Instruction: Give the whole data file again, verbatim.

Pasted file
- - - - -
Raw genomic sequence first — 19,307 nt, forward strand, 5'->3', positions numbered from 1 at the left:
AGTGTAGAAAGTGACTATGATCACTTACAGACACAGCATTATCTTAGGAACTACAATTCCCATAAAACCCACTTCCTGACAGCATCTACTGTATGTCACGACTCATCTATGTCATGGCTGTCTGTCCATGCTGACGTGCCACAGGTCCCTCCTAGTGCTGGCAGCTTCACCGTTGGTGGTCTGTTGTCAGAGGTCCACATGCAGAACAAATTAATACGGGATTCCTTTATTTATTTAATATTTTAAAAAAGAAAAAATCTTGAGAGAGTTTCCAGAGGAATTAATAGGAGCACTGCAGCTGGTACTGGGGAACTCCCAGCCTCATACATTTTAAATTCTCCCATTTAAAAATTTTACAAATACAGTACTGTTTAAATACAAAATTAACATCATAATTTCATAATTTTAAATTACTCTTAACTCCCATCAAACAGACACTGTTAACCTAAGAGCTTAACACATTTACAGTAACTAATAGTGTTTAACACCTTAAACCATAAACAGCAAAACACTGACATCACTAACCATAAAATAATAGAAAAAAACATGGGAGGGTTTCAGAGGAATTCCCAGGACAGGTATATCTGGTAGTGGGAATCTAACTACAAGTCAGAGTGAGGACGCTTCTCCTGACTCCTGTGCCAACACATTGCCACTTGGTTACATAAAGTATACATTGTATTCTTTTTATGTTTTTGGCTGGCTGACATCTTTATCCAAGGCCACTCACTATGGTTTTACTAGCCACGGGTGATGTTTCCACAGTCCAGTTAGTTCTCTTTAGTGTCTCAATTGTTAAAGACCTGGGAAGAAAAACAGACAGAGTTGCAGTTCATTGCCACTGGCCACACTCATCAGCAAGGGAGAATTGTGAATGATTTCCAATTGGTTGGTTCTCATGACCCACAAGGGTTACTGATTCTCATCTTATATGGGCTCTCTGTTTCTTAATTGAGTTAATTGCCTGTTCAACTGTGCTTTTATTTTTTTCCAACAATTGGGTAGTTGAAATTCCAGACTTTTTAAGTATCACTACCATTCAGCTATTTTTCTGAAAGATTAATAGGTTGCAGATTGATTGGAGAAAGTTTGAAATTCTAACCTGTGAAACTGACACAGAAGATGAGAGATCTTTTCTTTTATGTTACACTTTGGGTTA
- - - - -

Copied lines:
Raw genomic sequence first — 19,307 nt, forward strand, 5'->3', positions numbered from 1 at the left:
AGTGTAGAAAGTGACTATGATCACTTACAGACACAGCATTATCTTAGGAACTACAATTCCCATAAAACCCACTTCCTGACAGCATCTACTGTATGTCACGACTCATCTATGTCATGGCTGTCTGTCCATGCTGACGTGCCACAGGTCCCTCCTAGTGCTGGCAGCTTCACCGTTGGTGGTCTGTTGTCAGAGGTCCACATGCAGAACAAATTAATACGGGATTCCTTTATTTATTTAATATTTTAAAAAAGAAAAAATCTTGAGAGAGTTTCCAGAGGAATTAATAGGAGCACTGCAGCTGGTACTGGGGAACTCCCAGCCTCATACATTTTAAATTCTCCCATTTAAAAATTTTACAAATACAGTACTGTTTAAATACAAAATTAACATCATAATTTCATAATTTTAAATTACTCTTAACTCCCATCAAACAGACACTGTTAACCTAAGAGCTTAACACATTTACAGTAACTAATAGTGTTTAACACCTTAAACCATAAACAGCAAAACACTGACATCACTAACCATAAAATAATAGAAAAAAACATGGGAGGGTTTCAGAGGAATTCCCAGGACAGGTATATCTGGTAGTGGGAATCTAACTACAAGTCAGAGTGAGGACGCTTCTCCTGACTCCTGTGCCAACACATTGCCACTTGGTTACATAAAGTATACATTGTATTCTTTTTATGTTTTTGGCTGGCTGACATCTTTATCCAAGGCCACTCACTATGGTTTTACTAGCCACGGGTGATGTTTCCACAGTCCAGTTAGTTCTCTTTAGTGTCTCAATTGTTAAAGACCTGGGAAGAAAAACAGACAGAGTTGCAGTTCATTGCCACTGGCCACACTCATCAGCAAGGGAGAATTGTGAATGATTTCCAATTGGTTGGTTCTCATGACCCACAAGGGTTACTGATTCTCATCTTATATGGGCTCTCTGTTTCTTAATTGAGTTAATTGCCTGTTCAACTGTGCTTTTATTTTTTTCCAACAATTGGGTAGTTGAAATTCCAGACTTTTTAAGTATCACTACCATTCAGCTATTTTTCTGAAAGATTAATAGGTTGCAGATTGATTGGAGAAAGTTTGAAATTCTAACCTGTGAAACTGACACAGAAGATGAGAGATCTTTTCTTTTATGTTACACTTTGGGTTA